FTC opens antitrust probe of Intel

The chip maker said it is cooperating with the agency

The Federal Trade Commission (FTC) has opened an antitrust investigation into chip maker Intel Corp., the agency and Intel both said Friday.

Intel said the FTC served a subpoena to the company on Wednesday. The company will work cooperatively with the FTC to provide information, as it has since 2006, when the FTC began an informal inquiry, Intel said in a statement.

"The company believes its business practices are well within U.S. law," Intel said. "The evidence that this industry is fiercely competitive and working is compelling."

Prices for microprocessors declined by more than 42% between 2000 and 2007, Intel noted.

An FTC spokesman said he could confirm the investigation but couldn't give more details.

The FTC investigation comes a day after the Korea Fair Trade Commission fined Intel a reported $25.42 million for abusing its dominant position in the microprocessor market. Intel offered rebates to South Korean computer makers in a way that unfairly harmed its rival Advanced Micro Devices Inc. (AMD), the Korean agency said.

In January, New York state Attorney General Andrew Cuomo launched an antitrust investigation of Intel.

Japan and the European Commission have also investigated Intel, and AMD has a pending civil lawsuit against the company.

The Fair Trade Commission of Japan (JFTC) in 2005 recommended that Intel end its practice of offering funds to PC makers in exchange for a commitment not to use processors from its competitors. Intel accepted those recommendations, which came after a lengthy JFTC investigation, saying at the time it wanted to avoid a protracted legal battle.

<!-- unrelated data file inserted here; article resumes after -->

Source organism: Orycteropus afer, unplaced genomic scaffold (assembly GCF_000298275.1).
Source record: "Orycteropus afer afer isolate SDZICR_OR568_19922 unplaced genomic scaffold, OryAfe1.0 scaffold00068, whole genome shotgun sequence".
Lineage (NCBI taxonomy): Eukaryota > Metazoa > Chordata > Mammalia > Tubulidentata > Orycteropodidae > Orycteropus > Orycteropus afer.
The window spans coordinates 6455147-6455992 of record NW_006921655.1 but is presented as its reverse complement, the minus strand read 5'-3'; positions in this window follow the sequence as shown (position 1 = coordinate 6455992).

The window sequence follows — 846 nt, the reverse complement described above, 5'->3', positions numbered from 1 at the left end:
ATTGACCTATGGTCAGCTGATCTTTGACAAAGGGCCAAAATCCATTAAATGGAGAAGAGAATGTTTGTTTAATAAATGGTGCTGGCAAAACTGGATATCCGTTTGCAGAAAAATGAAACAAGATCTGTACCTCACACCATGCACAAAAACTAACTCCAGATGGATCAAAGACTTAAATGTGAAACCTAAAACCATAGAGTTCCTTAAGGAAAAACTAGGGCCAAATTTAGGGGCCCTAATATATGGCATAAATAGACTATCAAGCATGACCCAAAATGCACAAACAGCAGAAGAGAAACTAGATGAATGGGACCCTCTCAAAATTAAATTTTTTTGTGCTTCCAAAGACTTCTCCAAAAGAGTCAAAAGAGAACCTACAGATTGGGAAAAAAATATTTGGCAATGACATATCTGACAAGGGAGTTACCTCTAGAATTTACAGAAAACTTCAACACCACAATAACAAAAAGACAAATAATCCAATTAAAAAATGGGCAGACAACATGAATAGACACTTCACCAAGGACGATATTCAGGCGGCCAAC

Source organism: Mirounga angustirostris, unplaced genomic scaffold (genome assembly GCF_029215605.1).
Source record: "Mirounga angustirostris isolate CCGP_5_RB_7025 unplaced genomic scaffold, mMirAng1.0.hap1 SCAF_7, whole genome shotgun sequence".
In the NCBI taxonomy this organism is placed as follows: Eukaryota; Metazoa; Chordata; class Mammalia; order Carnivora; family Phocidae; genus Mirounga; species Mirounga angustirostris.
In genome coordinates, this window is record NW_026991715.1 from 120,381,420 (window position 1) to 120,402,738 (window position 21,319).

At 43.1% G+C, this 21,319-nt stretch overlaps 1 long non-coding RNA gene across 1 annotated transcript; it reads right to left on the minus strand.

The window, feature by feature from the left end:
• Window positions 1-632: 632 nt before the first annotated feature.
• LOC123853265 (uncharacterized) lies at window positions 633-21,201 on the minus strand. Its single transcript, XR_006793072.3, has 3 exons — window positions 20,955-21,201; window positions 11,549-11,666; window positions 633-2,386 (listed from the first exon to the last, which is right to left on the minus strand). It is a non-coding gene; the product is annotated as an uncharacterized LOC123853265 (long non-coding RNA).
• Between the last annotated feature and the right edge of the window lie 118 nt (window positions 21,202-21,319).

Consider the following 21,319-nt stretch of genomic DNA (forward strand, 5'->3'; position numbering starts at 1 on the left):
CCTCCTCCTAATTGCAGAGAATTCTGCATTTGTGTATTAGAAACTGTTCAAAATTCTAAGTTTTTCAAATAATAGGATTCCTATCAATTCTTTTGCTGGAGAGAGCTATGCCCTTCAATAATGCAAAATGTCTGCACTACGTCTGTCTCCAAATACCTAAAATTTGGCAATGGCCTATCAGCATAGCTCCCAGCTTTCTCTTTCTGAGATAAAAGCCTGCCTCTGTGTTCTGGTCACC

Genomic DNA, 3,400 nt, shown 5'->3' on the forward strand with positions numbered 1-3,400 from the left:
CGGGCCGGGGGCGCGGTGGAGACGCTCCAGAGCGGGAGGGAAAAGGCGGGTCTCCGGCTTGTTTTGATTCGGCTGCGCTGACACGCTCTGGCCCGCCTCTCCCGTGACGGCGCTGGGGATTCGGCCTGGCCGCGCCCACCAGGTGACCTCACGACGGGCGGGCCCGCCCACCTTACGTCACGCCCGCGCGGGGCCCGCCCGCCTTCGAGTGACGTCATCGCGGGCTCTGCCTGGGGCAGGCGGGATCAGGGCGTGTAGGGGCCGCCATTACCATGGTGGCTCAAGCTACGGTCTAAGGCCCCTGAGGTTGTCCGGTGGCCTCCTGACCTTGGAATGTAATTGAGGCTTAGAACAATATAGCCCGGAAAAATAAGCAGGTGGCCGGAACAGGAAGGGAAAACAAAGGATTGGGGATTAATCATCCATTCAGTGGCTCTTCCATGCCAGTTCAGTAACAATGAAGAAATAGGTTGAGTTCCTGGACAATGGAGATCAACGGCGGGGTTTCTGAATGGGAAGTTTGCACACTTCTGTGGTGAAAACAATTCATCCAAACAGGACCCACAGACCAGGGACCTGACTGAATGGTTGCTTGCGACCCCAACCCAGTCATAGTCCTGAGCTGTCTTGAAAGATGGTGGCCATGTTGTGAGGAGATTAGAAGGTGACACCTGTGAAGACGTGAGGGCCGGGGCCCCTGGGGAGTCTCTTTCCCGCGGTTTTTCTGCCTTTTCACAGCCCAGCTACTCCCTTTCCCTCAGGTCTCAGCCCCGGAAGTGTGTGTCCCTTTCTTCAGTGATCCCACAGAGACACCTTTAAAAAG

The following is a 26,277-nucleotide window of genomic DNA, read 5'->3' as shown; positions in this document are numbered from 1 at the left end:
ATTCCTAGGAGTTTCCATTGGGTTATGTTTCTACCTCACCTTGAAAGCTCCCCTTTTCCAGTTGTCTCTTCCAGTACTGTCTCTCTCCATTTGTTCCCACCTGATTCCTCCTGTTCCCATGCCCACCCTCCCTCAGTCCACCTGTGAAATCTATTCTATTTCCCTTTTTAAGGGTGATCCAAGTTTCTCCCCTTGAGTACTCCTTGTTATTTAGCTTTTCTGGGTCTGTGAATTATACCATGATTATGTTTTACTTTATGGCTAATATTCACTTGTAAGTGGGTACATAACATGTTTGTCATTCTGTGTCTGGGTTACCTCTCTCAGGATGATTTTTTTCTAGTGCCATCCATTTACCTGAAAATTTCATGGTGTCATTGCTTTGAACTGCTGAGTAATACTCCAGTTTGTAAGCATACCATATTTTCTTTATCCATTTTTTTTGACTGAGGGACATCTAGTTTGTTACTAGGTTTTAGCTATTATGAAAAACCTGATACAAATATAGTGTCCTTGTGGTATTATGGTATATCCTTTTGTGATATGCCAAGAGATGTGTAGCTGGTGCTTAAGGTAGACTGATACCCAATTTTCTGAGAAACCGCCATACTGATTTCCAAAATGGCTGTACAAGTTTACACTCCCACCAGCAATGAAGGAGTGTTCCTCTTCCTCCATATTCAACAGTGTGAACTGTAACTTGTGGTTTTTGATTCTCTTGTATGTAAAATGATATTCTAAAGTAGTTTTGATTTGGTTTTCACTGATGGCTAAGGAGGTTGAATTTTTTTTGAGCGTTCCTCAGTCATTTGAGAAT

The FTC investigation won't be a crippling blow for Intel, according to Charles King, an analyst at Pund-IT Inc. But it could start to weigh the company down.

"Antitrust investigations tend to move very, very slowly," said King. "Where it becomes problematic is that [Intel has] a massive suit going on with AMD, they're dealing with an antitrust investigation in Europe, they just got whacked with a fine from South Korea and now the U.S. is investigating. It's expensive and tough to deal with, and it tends to be distracting when you're fighting allegations in multiple markets."

Dan Olds, founder of the Gabriel Consulting Group Inc., added that only Intel's lawyers will benefit from the multiple investigations.

"The worst thing about this is what it makes you do as a company," said Olds. "You have to document everything, have to keep records on everything, worry about everything you say and do. When you're under FTC investigation, your company is an open book. The Feds can go back years to harvest e-mails, customer communications, sales quotes and cash payments."

Olds also noted that this kind of effort tends to slow a company down and make it less aggressive in the market because it's so distracted on the legal side.

On a related note, AMD in a statement said it had received a subpoena from the FTC regarding the Intel investigation.

"Intel must now answer to the Federal Trade Commission, which is the appropriate way to determine the impact of Intel practices on U.S. consumers and technology businesses," said AMD executive vice president and chief administrative officer Tom McCoy. "In every country around the world where Intel's business practices have been investigated, including the decision by South Korea this week, antitrust regulators have taken action."

The Computer & Communications Industry Association (CCIA), a trade group with AMD as a member, praised the FTC decision to open the investigation.

The probe is "long due," said Ed Black, CCIA's president and CEO. After investigations by South Korea, Japan, and the European Commission, it was time for the U.S. government to act, he said.

Intel has a strong set of products and "should not have to abuse their power and break the law in order to be successful," he said.

Computerworld's Sharon Gaudin contributed to this report.

Copyright © 2008 IDG Communications, Inc.

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